Andres de Tapia was despatched to the western causeway to acquaint Alvarado and Sandoval with the failure of the enterprise. Meanwhile the two captains had penetrated far into the city. Cheered by the triumphant shouts of their countrymen in the adjacent streets, they had pushed on with extraordinary vigor, that they might not be outstripped in the race of glory. They had almost reached the market-place, which lay nearer to their quarters than to the general’s, when they heard the blast from the dread horn of Guatemozin, followed by the overpowering yell of the barbarians, which had so startled the ears of Cortes ; till at length the sounds of the receding conflict died away in the distance. The two captains now understood that the day must have gone hard with their countrymen. They soon had further proof of it, when the victorious Aztecs, returning from the pursuit of Cortes, joined their forces to those engaged with Sandoval and Alvarado, and fell on them with redoubled fury. At the same time they rolled on the ground two or three of the bloody heads of the Spaniards, shouting the name of “Malinche.” The captains, struck with horror at the spectacle, — though they gave little credit to the words of the enemy, — instantly ordered a retreat. Indeed, it was not in their power to maintain their ground against the furious assaults of the besieged, who poured on them, swarm after swarm, with a desperation of which, says one who was there, “although it seems as if it were now present to my eyes, I can give but a faint idea to the reader. God alone could have brought us off safe from the perils of that day.” The fierce barbarians followed up the Spaniards to their very intrenchments. But here they were met, first by the cross-fire of the brigantines, which, dashing through the palisades planted to obstruct their movements, completely enfiladed the causeway, and next by that of the small battery erected in front of the camp, which, under the management of a skilful engineer, named Medrano, swept the whole length of the defile. Thus galled in front and on flank, the shattered columns of the Aztecs were compelled to give way and take shelter under the defences of the city.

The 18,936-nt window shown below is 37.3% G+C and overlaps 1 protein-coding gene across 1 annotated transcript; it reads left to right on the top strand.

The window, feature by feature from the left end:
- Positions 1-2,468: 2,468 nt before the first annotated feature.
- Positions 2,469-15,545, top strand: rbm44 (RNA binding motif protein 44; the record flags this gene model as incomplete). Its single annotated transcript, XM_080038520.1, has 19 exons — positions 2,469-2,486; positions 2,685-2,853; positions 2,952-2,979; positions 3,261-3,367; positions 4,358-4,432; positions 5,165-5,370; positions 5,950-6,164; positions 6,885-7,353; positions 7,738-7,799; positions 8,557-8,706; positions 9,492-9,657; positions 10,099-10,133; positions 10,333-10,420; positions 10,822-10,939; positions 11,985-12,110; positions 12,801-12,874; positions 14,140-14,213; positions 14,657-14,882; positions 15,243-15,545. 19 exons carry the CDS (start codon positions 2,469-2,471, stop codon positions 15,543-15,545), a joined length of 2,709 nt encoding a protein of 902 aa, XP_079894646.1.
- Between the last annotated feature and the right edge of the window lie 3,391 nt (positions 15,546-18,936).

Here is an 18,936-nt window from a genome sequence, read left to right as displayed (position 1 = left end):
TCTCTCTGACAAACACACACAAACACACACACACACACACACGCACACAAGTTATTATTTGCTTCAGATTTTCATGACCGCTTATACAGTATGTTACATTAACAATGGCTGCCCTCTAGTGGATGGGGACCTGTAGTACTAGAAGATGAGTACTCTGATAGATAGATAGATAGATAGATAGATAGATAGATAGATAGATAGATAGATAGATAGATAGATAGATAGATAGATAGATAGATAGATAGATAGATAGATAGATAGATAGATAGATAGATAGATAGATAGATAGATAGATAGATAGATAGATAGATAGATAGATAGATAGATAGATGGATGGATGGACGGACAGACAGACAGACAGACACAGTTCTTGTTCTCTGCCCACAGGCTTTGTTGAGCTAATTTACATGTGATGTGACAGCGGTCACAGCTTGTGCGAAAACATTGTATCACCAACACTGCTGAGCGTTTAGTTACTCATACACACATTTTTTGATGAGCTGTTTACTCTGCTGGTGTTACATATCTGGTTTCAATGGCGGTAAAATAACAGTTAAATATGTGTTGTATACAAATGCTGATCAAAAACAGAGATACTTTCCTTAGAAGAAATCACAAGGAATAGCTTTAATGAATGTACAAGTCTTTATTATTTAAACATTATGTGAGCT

The greatest anxiety now prevailed in the camp regarding the fate of Cortes; for Tapia had been detained on the road by scattered parties of the enemy, whom Guatemozin had stationed there to interrupt the communication between the camps. He arrived at length, however, though bleeding from several wounds. His intelligence, while it reassured the Spaniards as to the general’s personal safety, was not calculated to allay their uneasiness in other respects.
Sandoval, in particular, was desirous to acquaint himself with the actual state of things and the further intentions of Cortes. Suffering as he was from three wounds, which he had received in that day’s fight, he resolved to visit in person the quarters of the commander-in-chief. It was mid-day — for the busy scenes of the morning had occupied but a few hours — when Sandoval remounted the good steed on whose strength and speed he knew he could rely. It was a noble animal, well known throughout the army, and worthy of its gallant rider, whom it had carried safe through all the long marches and bloody battles of the Conquest.